Content shared on Twitter is likely to always be different than content shared on Facebook. Twitter only submits text posts, while essentially all forms of media can be posted on Facebook.
Facebook's advertising business is largely based on targeting users according to information they declare in their Facebook profile. Currently, Twitter profiles contain sparse biographical data and basic follower/following statistics. Twitter's business model is unlikely to be based on profile targeting.
Recently, Twitter launched a competitive product to Facebook Connect called Sign In with Twitter. So far, Facebook Connect has been implemented by about 10,000 websites, desktop and mobile applications, and most recently, video game consoles. In order for Sign In with Twitter to gain market traction, it's going to have to continue to prove itself as a reliable identity system even though many users are hesitant to share more sensitive personal information.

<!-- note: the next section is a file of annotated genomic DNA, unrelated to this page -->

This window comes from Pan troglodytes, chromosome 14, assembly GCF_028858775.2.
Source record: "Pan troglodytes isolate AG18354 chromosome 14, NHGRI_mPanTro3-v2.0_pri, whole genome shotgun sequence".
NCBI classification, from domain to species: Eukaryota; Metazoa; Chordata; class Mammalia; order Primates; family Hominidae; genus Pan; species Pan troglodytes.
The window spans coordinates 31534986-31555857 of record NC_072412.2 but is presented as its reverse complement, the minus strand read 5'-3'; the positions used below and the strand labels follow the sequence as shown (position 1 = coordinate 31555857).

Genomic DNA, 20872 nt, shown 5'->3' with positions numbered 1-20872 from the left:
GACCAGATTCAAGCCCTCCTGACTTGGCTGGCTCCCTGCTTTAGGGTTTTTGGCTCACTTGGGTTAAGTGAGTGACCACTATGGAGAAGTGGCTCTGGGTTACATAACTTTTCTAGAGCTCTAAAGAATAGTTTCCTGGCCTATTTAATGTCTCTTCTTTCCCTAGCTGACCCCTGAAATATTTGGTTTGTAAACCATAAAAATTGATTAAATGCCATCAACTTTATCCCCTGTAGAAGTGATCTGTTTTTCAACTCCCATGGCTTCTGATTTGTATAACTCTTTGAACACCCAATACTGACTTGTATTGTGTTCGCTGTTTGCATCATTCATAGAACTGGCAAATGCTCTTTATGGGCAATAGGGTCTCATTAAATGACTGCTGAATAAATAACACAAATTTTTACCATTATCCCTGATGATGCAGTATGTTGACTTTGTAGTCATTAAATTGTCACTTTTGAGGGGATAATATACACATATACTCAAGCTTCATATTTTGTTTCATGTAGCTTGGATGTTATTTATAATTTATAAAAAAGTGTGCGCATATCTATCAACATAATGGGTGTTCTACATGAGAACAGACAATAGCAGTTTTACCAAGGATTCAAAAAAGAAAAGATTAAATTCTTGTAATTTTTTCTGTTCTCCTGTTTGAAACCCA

Facebook is in the process of alpha testing a payments system built on top of Facebook identity. In the future, it could spread its payment platform across all websites which connect to and rely on Facebook identity through Facebook Connect. Twitter is still a ways off from building its own commerce system on top of the Twitter platform, but interesting payment applications are starting to develop on top of Twitter like we've seen on the Facebook Platform for the last couple of years.
Facebook and Twitter actually look like pretty different products and businesses today. Twitter is a hybrid broadcast/conversation communication platform, while Facebook is an identity platform with communication,
content distribution, and financial applications built on top...